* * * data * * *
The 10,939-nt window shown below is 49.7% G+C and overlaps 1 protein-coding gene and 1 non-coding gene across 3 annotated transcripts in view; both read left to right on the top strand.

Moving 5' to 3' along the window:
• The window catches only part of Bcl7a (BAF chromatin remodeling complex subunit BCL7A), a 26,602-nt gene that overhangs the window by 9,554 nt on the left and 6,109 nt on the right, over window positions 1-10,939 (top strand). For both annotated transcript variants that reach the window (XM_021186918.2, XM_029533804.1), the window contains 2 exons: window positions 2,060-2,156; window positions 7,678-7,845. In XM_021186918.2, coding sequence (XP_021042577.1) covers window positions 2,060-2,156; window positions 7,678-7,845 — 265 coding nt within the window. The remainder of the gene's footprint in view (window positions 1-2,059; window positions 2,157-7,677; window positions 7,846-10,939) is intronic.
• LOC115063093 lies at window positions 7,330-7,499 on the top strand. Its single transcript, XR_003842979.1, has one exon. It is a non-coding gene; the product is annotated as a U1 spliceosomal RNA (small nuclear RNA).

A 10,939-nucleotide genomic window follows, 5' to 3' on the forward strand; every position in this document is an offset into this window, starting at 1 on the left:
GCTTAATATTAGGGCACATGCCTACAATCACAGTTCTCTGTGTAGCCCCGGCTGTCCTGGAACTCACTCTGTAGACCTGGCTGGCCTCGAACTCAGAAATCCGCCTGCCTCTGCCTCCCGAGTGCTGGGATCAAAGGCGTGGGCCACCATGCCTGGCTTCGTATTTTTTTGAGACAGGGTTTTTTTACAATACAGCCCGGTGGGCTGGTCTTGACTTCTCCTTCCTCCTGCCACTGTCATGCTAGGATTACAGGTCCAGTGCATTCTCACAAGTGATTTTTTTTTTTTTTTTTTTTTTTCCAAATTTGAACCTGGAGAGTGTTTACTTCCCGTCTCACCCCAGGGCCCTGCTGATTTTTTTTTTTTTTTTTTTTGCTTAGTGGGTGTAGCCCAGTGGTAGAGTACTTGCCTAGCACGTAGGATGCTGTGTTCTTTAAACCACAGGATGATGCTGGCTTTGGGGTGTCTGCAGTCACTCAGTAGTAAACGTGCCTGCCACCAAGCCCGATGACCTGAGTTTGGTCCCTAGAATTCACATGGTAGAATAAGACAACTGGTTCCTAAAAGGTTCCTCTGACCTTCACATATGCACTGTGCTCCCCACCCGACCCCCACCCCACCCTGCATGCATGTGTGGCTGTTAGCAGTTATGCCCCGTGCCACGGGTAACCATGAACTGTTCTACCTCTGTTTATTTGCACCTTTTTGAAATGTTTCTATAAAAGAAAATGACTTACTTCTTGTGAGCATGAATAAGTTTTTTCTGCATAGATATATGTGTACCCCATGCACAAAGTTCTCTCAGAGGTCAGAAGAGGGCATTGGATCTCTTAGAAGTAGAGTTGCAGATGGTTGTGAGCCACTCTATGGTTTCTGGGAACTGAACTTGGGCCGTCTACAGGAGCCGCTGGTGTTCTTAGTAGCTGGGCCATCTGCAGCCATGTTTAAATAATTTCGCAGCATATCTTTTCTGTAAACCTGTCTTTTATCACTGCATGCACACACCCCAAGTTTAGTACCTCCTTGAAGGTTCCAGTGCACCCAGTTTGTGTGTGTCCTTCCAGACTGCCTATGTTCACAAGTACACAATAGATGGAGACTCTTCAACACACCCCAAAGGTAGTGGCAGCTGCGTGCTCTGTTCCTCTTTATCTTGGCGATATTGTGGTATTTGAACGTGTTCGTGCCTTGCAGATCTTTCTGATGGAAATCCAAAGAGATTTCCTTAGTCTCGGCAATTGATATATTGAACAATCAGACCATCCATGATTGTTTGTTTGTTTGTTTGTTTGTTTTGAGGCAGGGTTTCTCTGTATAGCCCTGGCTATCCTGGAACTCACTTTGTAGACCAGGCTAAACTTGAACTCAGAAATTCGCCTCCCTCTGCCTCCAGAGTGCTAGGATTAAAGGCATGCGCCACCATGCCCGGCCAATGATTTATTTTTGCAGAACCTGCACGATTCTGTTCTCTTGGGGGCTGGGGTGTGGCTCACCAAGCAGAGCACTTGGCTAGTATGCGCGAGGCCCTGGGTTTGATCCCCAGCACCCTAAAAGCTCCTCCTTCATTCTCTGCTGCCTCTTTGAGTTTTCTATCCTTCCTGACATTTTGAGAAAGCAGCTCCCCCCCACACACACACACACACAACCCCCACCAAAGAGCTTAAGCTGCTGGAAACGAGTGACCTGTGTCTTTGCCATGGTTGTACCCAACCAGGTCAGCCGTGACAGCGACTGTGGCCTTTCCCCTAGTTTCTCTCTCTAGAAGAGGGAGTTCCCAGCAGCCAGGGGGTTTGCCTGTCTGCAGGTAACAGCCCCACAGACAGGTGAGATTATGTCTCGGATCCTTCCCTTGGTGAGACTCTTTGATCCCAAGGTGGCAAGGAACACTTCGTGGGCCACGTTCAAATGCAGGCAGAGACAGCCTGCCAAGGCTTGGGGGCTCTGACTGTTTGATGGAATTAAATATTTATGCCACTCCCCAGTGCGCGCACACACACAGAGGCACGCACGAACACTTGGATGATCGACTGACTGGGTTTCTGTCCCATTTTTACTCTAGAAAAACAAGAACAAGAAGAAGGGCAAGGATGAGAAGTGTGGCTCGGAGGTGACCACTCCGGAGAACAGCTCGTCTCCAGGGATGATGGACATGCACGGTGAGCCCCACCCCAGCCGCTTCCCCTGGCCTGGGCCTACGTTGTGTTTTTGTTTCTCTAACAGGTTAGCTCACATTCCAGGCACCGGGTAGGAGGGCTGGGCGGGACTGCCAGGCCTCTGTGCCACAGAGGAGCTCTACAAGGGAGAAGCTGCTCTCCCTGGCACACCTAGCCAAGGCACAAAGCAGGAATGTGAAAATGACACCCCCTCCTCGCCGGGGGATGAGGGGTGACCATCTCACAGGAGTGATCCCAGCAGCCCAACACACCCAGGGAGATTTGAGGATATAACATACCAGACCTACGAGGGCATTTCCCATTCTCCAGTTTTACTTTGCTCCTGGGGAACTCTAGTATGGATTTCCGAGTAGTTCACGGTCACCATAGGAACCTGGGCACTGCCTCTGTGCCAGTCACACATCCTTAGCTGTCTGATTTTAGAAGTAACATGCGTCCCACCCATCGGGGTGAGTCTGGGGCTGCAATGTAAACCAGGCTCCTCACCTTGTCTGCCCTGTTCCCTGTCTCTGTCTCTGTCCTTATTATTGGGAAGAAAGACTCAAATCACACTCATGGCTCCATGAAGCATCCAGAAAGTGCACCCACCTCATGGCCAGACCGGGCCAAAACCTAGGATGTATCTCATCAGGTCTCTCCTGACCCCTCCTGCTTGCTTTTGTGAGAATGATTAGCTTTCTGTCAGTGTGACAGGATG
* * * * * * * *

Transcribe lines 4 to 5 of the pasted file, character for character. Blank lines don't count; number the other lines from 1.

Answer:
• LOC115063093 lies at window positions 7,330-7,499 on the top strand. Its single transcript, XR_003842979.1, has one exon. It is a non-coding gene; the product is annotated as a U1 spliceosomal RNA (small nuclear RNA).

A 10,939-nucleotide genomic window follows, 5' to 3' on the forward strand; every position in this document is an offset into this window, starting at 1 on the left: